John Mueller Explains The Reason For The Removal Of FAQ Rich Results
Online businesses and website owners should use effective SEO strategies if they want their content to be eligible for FAQ rich results and get better rankings. However, Google will sometimes remove a site’s FAQ rich results snippets without warning, leaving many SEO specialists confused and frustrated. John Mueller recently discussed the matter in a Google SEO Office-hours hangout, explaining why the search engine does this.
What Are Rich Results?
In the past, Google used to only show ten blue links on a search engine results page (SERP) when a user types in a query. Nowadays, Google shows rich results instead of these traditional ten blue links.
Rich results are search results that are more than just a link. They can emphasise key information that directly answers the user’s search query and help search engines accurately understand the page’s purpose. As a result, there is less guesswork for Google’s crawlers and more relevant results for the users.
Moreover, rich results promote convenience and a great user experience because searchers do not need to click through to find the answer they are looking for. If they want to conduct more thorough research, they can always click through to the web page and get a more detailed answer.
What Are FAQ Rich Results?
Google’s search results may display links that redirect to FAQ web pages. FAQ rich results can help even a single web page dominate more spaces in the SERPs, so many businesses and webmasters aim to rank for this type of rich result.
SEO agencies can make their content eligible for FAQ rich results as long as they have proper coded structured data for their web page. However, many SEOs and webmasters have noticed that their site’s rich results will sometimes get removed. In a recent Google SEO Office-hours hangout, a person asked Mueller why their rich result was suddenly gone from the SERPs.
Why Does Google Remove Rich Results?
The person’s website had all of its FAQ rich results removed from the SERPs by Google. This action felt almost like a penalty, and the person wanted to know why the search engine company did not alert them about potential problems before they removed the rich results.
In response, Mueller said that getting featured on the rich results is not guaranteed. He added that while web pages do become eligible to appear in the SERPs as rich results if the correct mark-up is used, Google wouldn’t warn SEOs if their pages get removed for any type of rich result.
Rich Results Change Over Time
Getting featured on the FAQ rich results can get two or more competitors off the SERPs, so trying to rank for them is highly desirable. SEOs and site owners can hit two birds with one stone, enjoying more site traffic and less competition.
When Google introduced the FAQ rich results, the SEO community soon went to action because they saw it as a huge opportunity to boost their online presence. But nowadays, Google has started to change how many FAQ rich results are shown on the SERPs.
For instance, if too many rich results end up getting displayed for just one website, Google may scale them back over time and repeat the process if necessary. Mueller also admits that they turn off rich results altogether at times.
Mueller said that there are different levels that they need to consider when it comes to rich results. For instance, they double-check if SEOs implemented their rich results correctly. Google also needs to ensure that the publishers are compliant with their policies.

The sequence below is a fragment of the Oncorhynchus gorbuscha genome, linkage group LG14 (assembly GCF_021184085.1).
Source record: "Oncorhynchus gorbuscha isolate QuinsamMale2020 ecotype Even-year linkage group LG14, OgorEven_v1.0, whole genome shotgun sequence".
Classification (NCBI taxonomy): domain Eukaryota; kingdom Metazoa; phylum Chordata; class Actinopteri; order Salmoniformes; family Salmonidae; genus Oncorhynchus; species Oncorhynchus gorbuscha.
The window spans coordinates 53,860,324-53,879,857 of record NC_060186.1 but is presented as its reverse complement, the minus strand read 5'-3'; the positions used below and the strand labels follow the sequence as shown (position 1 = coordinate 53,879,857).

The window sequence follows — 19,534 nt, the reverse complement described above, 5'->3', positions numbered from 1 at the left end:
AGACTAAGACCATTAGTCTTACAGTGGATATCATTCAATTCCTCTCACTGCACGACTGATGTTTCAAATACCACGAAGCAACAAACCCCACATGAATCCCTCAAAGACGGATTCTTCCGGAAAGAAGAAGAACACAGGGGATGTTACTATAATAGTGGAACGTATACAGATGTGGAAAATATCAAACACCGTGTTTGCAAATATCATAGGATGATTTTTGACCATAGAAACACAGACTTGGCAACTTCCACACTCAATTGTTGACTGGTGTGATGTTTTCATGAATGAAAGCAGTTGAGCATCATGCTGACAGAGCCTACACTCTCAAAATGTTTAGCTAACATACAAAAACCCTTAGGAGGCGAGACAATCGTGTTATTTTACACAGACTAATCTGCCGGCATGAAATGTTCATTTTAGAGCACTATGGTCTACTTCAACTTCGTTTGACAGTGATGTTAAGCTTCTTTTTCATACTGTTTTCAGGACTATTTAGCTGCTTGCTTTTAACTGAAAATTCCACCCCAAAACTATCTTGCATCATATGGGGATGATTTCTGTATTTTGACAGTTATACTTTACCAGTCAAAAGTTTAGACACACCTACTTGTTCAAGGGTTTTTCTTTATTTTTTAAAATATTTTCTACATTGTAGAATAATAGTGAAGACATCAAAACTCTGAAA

Generally, Google has algorithms that intently watch whether SEOs follow their policies and act depending on how publishers optimise their rich results.
Aside from rich results policies, Google also looks at the site’s overall quality. Most often than not, the quality of a website can change over time, especially when core updates change. Core updates can refine how Google thinks of a website and its content’s relevance to their users’ search queries.
Mueller said that if the SEO noticed that all their FAQ rich results disappeared around the time the core update was launched, then they should take a step back to look at how the algorithm changed and make the necessary adjustments. In this scenario, there is a huge possibility that Google removed the rich results because they are not as relevant as they were before.
Another possible reason could be the structured data. Mueller said that there may be a problem in the site’s structured data that’s so serious that web spam team took action and removed the FAQ rich results. However, Mueller said that this is rare, and SEOs would usually receive a notification on Google Search Console before the rich results get removed.
Mark Up FAQs With Structured Data
FAQ pages are popular among websites nowadays as they are a fantastic way to become eligible for rich results. An FAQ page contains a list of questions and answers relevant to a specific topic.
Online businesses and site owners should use structured data on their FAQ pages for them to appear in the SERPs. Structured data refers to a standardised format that provides Google’s search engine with information about the page content. Below is a simple step-by-step guide:
- Add the required properties. Depending on the format, SEOs must insert the structured data on the correct part of the page.
- Follow Google’s guidelines.
- Validate the code using the Rich Results Test.
- SEOs can now deploy several pages marked up with structured data and use the URL Inspection tool to see how Google views the web page. Before doing so, one must ensure that there are no robots.txt files that could block the page so Google can have full access to it. If the web page looks fine, one can ask the search engine to recrawl the URLs.
- All SEOs are advised to submit a sitemap to keep Google informed of future changes. One can do this via Search Console Sitemap API.
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